NHL’s Western Conference Gets Stronger
July 3, 2014 by Mike Chen • Print Story •
Statistically speaking, the Western Conference ruled the NHL in the 2013-14 season. Outside of a handful of blips, Western teams were collectively stronger with higher point totals and a lopsided win percentage against Eastern opponents. After this year's annual free agent frenzy, it doesn't appear that things will change. In fact, chances are the Western Conference will only get tougher.
The bomb first dropped right before free agency started. That's when the Anaheim Ducks nabbed Ryan Kesler from the Vancouver Canucks. On paper, this looks like a huge move for Anaheim. However, it comes with some inherent risk given the milage on Kesler's body. If Kesler stays healthy, this move becomes a significant upgrade for Anaheim in all areas: even strength, power play, penalty kill, and face-offs. The move did cost the Ducks some significant depth pieces, and therein lies the risk.
Down south in Texas, the Dallas Stars had the other major trade by acquiring Jason Spezza, solidifying a frightening 1-2 center punch with Tyler Seguin. The other key center move came from the St. Louis Blues, who signed Paul Stastny away from the Colorado Avalanche.
The Dallas Stars were already a fast, scrappy team that nearly beat the Anaheim Ducks in the first round. The St. Louis Blues were one of the class teams of the Western Conference, and a first-round death match against the Chicago Blackhawks. Both clubs are now deeper and more talented, raising fan-base expectations while opening up a world of Stanley Cup possibilities. Similarly, Nashville's trade for James Neal gives the Predators their first player with 40-goal potential — add a healthy season from Pekka Rinne and Nashville is positioned to make some noise. Minnesota added skilled forward Thomas Vanek into the mix, giving them 40-goal potential to go with Zach Parise and Mikko Koivu.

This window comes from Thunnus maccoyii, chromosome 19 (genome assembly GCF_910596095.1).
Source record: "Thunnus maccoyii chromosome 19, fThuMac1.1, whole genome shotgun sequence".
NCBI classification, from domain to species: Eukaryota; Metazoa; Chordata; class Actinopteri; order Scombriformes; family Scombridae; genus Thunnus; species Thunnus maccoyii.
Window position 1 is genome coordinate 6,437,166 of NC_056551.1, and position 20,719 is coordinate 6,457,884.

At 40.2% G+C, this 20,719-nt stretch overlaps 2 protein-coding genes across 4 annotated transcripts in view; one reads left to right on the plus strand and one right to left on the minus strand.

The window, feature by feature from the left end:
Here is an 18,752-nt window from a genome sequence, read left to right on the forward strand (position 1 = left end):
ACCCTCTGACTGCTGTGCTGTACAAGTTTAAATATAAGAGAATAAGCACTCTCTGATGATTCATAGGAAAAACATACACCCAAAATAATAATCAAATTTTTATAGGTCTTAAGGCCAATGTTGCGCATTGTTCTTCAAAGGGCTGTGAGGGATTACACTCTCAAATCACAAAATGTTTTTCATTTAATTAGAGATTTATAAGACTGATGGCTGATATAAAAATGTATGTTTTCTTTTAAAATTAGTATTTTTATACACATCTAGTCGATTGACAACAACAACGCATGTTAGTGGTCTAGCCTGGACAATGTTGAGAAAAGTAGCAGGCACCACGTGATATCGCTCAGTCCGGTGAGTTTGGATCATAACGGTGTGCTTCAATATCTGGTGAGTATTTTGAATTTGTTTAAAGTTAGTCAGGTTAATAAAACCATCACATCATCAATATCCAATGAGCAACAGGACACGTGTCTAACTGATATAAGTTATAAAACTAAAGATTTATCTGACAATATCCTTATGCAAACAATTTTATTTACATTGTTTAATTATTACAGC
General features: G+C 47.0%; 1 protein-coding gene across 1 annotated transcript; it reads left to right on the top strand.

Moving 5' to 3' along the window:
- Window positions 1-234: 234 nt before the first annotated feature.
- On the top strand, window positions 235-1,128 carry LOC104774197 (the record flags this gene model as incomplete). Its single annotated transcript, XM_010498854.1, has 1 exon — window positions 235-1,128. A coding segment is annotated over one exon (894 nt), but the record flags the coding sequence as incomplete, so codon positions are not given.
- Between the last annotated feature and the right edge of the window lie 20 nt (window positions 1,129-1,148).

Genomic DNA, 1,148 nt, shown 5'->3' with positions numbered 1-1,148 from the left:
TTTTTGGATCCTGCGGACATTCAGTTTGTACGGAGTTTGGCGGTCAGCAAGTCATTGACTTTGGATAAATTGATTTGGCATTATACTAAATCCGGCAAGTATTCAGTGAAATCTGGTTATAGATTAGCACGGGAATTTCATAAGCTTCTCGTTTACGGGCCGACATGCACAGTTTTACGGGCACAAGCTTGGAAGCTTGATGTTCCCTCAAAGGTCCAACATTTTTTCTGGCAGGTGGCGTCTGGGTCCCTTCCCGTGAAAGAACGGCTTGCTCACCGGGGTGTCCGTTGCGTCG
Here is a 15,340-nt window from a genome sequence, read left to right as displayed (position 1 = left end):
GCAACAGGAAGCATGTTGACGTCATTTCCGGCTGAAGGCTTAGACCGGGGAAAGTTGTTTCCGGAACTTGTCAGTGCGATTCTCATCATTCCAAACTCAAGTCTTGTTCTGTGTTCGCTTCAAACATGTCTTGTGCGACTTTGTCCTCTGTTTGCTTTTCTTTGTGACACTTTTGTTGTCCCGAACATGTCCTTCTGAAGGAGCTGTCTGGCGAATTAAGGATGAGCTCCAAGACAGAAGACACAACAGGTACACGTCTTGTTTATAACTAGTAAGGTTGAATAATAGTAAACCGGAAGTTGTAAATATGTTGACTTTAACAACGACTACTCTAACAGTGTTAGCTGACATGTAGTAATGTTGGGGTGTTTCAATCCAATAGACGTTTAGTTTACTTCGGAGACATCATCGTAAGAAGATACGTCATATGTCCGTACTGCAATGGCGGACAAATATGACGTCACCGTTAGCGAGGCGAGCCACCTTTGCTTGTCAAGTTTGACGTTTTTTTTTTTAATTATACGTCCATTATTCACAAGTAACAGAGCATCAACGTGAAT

Even the less-significant moves will have a huge ripple effect. Brad Richards, the former Conn Smyth winner, signed a bargain deal to be Chicago's second-line center. Olli Jokinen gives the Predators some much-needed depth at center. Marion Gaborik returns to Los Angeles, where he was a key contributor to the Kings' second Stanley Cup.
While the Blackhawks and Kings remain the class of the Western Conference, the gap — on paper — has closed. Last year's playoffs opened with the idea that there really wouldn't be any upsets due to the parity between seeds 1 and 8, and the 2014-15 chase is gearing up to be a tough gauntlet from the very beginning. Of course, things that look great on paper don't always turn out that way. Just ask Richards that based on his time with the New York Rangers, or Vincent Lecavalier, who may soon see the second buyout of his career if no one trades for his contract.
For now, the balance of power in the NHL is heavily tilted towards the west. Perhaps the only silver lining for Eastern Conference teams is that the brutal first and second round of the playoffs will be even more so for any Western team, and this attrition may help out whichever Eastern team makes the Stanley Cup Final.